#8 seeds: Kansas State, San Diego State*, Virginia, UNLV
San Diego State and UNLV are the first of six Mountain West teams, all projected between an 8 and 11 seed, in the field. Will there really be six teams from the conference? Well, there are going to be a lot of tossup type games in the Mountain West. Whoever can win more of those will finish higher than this, but it’s wide open right now. Maybe one team loses well more than half of the key games and drops out, but I think five is very realistic, and the sixth will be a true bubble team.
#9 seeds: Wisconsin, Temple, New Mexico, Colorado
Temple has the key win over Syracuse but 4 losses. They’ll need to move past Butler and VCU to move up. Wisconsin has four losses to likely tournament teams, with their best wins over teams likely on the outside (California and Arkansas). That said, they will get plenty of opportunities. Their next eleven games are against either likely tournament or bubble teams, and will decide their fate. Colorado has a high enough RPI that they should make the field if they finish reasonably well in the Pac-12, and maybe the committee will remember that crazy road loss at Arizona.
#10 seeds: Wyoming, Ole Miss, St. Louis, Colorado State
Ole Miss is the fourth SEC team projected in. Wyoming and Colorado State are part of the Mountain West logjam right now.
#11 seeds: Boise State, Marquette, Maryland, Bucknell*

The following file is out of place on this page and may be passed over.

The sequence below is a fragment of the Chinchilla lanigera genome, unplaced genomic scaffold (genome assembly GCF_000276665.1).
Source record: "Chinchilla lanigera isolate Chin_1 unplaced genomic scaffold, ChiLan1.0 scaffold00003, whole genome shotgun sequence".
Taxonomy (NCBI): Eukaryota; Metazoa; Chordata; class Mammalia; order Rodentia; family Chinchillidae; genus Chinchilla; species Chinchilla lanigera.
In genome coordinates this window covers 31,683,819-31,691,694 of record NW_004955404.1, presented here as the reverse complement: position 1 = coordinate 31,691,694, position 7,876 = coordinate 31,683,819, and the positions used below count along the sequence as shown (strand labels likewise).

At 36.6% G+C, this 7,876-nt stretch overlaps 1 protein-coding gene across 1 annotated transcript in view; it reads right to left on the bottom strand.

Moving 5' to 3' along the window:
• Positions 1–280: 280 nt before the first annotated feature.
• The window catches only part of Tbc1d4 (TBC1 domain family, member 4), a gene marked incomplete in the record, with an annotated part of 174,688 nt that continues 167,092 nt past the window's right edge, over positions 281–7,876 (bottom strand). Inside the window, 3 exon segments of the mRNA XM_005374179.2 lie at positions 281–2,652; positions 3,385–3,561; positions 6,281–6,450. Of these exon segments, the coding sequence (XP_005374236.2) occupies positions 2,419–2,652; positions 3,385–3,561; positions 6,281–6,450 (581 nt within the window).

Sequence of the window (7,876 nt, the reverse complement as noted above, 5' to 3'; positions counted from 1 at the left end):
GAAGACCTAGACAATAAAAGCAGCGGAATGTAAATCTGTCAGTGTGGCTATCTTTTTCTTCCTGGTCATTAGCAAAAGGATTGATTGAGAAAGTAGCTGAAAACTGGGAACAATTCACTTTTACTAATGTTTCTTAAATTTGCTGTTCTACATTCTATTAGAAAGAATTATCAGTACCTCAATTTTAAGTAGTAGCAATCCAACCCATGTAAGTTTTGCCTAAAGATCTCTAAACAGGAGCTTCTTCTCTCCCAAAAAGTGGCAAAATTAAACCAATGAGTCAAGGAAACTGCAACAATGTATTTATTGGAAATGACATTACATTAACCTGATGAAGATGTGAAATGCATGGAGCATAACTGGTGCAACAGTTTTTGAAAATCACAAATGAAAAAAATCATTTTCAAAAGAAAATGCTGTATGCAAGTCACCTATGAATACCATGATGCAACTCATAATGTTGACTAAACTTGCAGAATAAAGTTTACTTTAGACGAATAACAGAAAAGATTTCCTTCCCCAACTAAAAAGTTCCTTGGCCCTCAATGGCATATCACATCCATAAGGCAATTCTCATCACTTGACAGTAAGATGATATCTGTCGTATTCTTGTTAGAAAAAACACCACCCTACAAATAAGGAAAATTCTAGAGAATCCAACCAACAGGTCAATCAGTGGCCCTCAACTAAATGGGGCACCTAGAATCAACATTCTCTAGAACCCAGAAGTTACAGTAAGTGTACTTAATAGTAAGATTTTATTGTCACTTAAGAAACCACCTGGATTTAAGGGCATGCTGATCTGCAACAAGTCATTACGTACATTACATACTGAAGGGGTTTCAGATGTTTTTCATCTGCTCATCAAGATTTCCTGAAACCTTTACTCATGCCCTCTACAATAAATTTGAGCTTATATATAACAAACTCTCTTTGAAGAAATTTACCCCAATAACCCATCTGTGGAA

Bucknell looks like a NCAA tournament at-large caliber team if the committee employs the “eye test”. They didnt really win any key tournament type games (narrowly losing at Missouri, while Purdue is not going to be in the mix). They cannot afford too many losses in the Patriot league to stay there if they don’t win the tournament. Boise State is a young team that just had a big win over Wyoming and lost a close game at Michigan State on the road this year.
#12 seeds: Memphis*, Belmont*, North Carolina vs. St. Mary’s, Georgetown vs. Arizona State
The play-in games. Here I have Georgetown, who is currently ranked by the polls, but just got destroyed by Pitt, has three losses, and has started 0-2 in the Big East. They are outside the top fifty in both Sagarin and Ken Pom, as well as the RPI, and they are likely to be closer to .500 in conference play than solidly in the field by the time March rolls around. North Carolina is also barely in, but they have to add some notable wins, soon, or that will change. I guess I’m expecting them to show slightly better than they have so far, but I understand those that would have them just out.
First Eight Out: Florida State, Iowa, Iowa State, St. Joseph’s, Southern Miss, Tulane, BYU, Oklahoma
[photo via USA Today Sports Images]